After two levels of SC5, I couldn't take it any more, and Kai next introduced me to Giga Wing 2. This is a shooter in the classic tradition of such impossible fill-the-screen-with-bullets classics as the Strikers 1945 series, with one caveat: everything about this game is over-the-top. What Space Channel 5 did to my sense of style, Giga Wing did to my sense of scale.
What are the elements of a classic top-down shooter? For one, the number of enemy attacks. You've heard of games which fill the screen with bullets? This is one of them, literally. Every thirty seconds you will run across a pack of enemies that will cloud the screen so thickly with bullets that the background is obscured. Every time you meet a boss, it will have at least two attack patterns that send bullets flying in such incredible bursts that you have maybe a few pixels' grace period if you try slipping between them at the far edge of the shot pattern. From level 3 onward, the bosses' attacks have some literally undodgeable patterns: solid walls of bullets advancing around the screen. So how do you deal with these? With your own over-the-top cheese, of course: A rechargeable shield that absorbs these bullets, then spits them back out at the enemies, in the same quantities in which you would have been hit. This can power up your own attacks to such ludicrous levels that you can clear an entire pack of enemies in a fraction of a second, without even using the genre-standard "super bombs" that incinerate the whole screen.
Which brings me to the next element: power-ups and bonuses. SC5 almost made me lose it with the gay sailor march; Giga Wing did make me lose it the first time that I used the reflecto-shield to clear out a screen. The defeated enemies spewed out such a prodigous quantity of bonus items (golden-green triangle thingies) that I couldn't see ANYTHING on the screen. NOTHING. Not the background, not my ship, not the bullets I hadn't absorbed. I let out some expletive, nearly dropped the controller, and lost two lives as I tried to parse the enormous shower of bonuses. Once I recovered, it took me ten minutes of gameplay to suppress the "instantly hit Super Bomb button" reflex when the bonus showers appeared. They're the only thing in the game that outscores the bullets in the thickness department. All of these things, however, are overshadowed by the one element every shooter desperately requires: the scoring system. When they named this game Giga-Wing, they weren't kidding; in fact, they were underestimating. Lox and I played through the game once (thank goodness for infinite continues) and ended up with a score of about 260 quadrillion. Yes, that's 260,000,000,000,000,000. And it wasn't simple inflation -- every digit but the ones digit was non-zero. (And I have, in fact, finished a stage with a score of "1" before -- I died, continued, hit the boss with a single shot, and finished the level. So it does in fact track scores down that far.)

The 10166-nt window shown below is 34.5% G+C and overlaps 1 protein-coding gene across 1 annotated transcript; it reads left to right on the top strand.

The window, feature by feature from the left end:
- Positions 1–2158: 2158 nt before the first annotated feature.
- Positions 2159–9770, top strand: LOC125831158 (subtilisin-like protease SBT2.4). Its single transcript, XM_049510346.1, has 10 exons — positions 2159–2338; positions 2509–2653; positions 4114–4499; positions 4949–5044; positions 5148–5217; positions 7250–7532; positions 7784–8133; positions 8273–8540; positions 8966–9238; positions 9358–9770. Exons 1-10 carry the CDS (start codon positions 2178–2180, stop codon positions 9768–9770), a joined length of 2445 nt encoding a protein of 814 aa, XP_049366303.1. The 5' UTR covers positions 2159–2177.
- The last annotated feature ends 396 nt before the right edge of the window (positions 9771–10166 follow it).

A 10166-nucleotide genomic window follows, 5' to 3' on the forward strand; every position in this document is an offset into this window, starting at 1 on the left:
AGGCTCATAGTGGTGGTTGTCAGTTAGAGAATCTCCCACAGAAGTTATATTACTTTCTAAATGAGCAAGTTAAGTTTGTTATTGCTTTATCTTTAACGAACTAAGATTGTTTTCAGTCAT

After that round of further brain-softening, the coup de grace was accomplished: Lox got me to play a few rounds of Chu Chu Rocket. For those of you who haven't seen this game before, it goes something like this: You lay down cute little arrows in a cute little maze to guide cute little chibi mice to cute little bases so your cute little rocket can cutely blast off while cutely avoiding cute chibi cats and snagging cute chibi differently colored cute mice for cute powerups that cutely have different cute effects cute on the cute board and cute players cute cute. And the game's entire soundtrack is ONE FRIGGING SONG that is, despite its best efforts to get annoying fast, extremely ... cute. And catchy. Did I mention cute? In fact, the entire Chu Chu Rocket experience was one giant fun addictive huge steaming lump of cute cute cute cute CUTE CUTE CUTE AAAAH MY BRAIN IS DRIPPING OUT ONTO THE FLOOR AND MY EYES HAVE CAUGHT FIRE HELP ME HELP ME TURN IT OFF TURNITOFF TURNITOFF --
Anyway. My brain is melted. I think I will try to forget for the next several days that these strange and dangerous devices called "video games" exist. Maybe if I just curl up in a corner with my nice, low-tech paper and pencil and Mr. Sock Puppet to play me at Tic-Tac-Toe ...
August 10, 2002 ... I would like to express my most heartfelt thanks to the anonymous benefactor who recently sent me $100.
The envelope arrived Friday night, showing up in our mailbox here at the new place with no return address save a rubber stamp design of a dragon. Inside, a card. Inside that, no text or explanation -- simply the gift.
Is this a (belated) birthday present? Did someone see the brief, throwaway mention of my current financial status in my post about the move to California, and decide to take pity on me? Is it a housewarming gift? One way or another, I'm very grateful; it will be a great help with moving expenses and to pay down the credit cards.
I hope to be in a position where I can pay it forward in a year or two.
August 14, 2002 ... "I keep wondering why I keep trying," a friend said to me earlier tonight.